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Is your EHR ready for ransomware?

Posted by Scott Gima on 2/28/18 7:02 AM

In January 2018, EHR vendor Allscripts was a target of a ransomware attack that took down several of its applications, including its EHR and patient management/scheduling systems. FierceHealthcare reported the following notice from Allscripts: “While we cannot guarantee that the hosted Professional suite and hosted Allscripts PM service will be fully restored to all clients on Monday, Jan. 22, we do currently expect to return meaningful service to the majority of clients over the next 12-24 hours."

For example, a medical group was unable to use Allscripts’ e-prescribing system after the ransomware attack. Others could not access their EHR.

The use of cloud-based applications has increased providers’ reliance on EHR vendor security measures. A detailed contract that states standards for EHR data protection is a start. But it only provides the ability to seek legal and financial remedies if the EHR vendor fails to meet its contractual obligations. It does nothing to guarantee uninterrupted access to your data.

A copy of your EHR data that is saved to an on-site computer is the only way to ensure access. A mirror backup provides an exact copy of the data. The technology allows updates to the mirror backup every 15 minutes. When selecting an EHR vendor, the availability of a mirror backup must be a key selection criteria. A local copy of the EHR application is also needed. Without it, the data is useless.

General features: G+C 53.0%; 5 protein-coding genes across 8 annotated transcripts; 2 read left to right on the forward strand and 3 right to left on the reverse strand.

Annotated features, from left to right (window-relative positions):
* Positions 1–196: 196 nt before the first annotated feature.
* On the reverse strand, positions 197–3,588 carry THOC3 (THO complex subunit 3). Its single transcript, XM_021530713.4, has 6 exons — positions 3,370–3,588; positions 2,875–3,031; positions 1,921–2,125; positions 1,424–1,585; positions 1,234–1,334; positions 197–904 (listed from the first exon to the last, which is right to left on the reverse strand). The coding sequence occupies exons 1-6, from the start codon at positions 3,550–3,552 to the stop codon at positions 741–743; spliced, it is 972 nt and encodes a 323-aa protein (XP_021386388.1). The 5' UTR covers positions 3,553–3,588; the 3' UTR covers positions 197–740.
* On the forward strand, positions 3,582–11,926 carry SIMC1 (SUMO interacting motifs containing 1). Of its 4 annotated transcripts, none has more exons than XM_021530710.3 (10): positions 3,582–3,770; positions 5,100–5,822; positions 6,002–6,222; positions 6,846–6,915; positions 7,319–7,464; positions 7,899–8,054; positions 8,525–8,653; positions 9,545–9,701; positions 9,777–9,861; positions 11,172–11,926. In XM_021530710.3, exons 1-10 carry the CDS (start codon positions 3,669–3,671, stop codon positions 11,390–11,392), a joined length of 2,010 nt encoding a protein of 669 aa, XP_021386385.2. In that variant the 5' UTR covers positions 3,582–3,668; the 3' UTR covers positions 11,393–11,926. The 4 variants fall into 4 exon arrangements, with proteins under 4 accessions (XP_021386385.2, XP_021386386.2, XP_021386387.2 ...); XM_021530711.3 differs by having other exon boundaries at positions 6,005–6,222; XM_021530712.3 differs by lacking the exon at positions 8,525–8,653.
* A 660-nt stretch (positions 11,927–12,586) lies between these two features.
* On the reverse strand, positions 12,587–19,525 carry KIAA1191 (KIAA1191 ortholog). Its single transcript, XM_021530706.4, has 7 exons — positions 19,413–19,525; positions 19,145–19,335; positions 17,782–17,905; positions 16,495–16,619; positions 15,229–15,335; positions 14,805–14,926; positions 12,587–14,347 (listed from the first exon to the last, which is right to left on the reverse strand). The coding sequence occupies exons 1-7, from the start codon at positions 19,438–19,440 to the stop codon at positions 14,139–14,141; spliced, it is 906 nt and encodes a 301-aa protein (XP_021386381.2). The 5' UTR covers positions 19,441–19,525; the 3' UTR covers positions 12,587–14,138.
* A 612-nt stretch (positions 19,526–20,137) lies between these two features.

With the prevalence of ransomware attacks, a business continuity plan is also a must. The goal of a business continuity plan is to determine how you will continue to provide patient care without interrupting the normal workflow. Here are examples of items to include in your business continuity plan:

  • Clinical procedures for patient care
    • Individuals (each shift) who are responsible for printing critical medical record information from the local copy
    • Documenting patient care
    • Medication administration and documentation
    • New orders including medications, labs and tests
    • Daily schedules
  • Clinical documentation procedures
    • Availability of paper forms available
    • Procedures to distribute the forms
    • Maintaining an adequate supply of paper forms
  • A procedure to update the EHR when it is back online
  • Financial procedures for billing. Determine if the submission of paper claims is a viable alternative. If necessary, determine a minimum amount of days’ cash on hand that is needed to meet payroll and necessary accounts payable in the event that claims cannot be billed for a period of time.
  • HIPAA security procedures to ensure PHI protection with all alternative procedures. This includes the minimum necessary rule as well as the physical security of all paper and verbal PHI.

 

Topics: HIPAA, records, data breach

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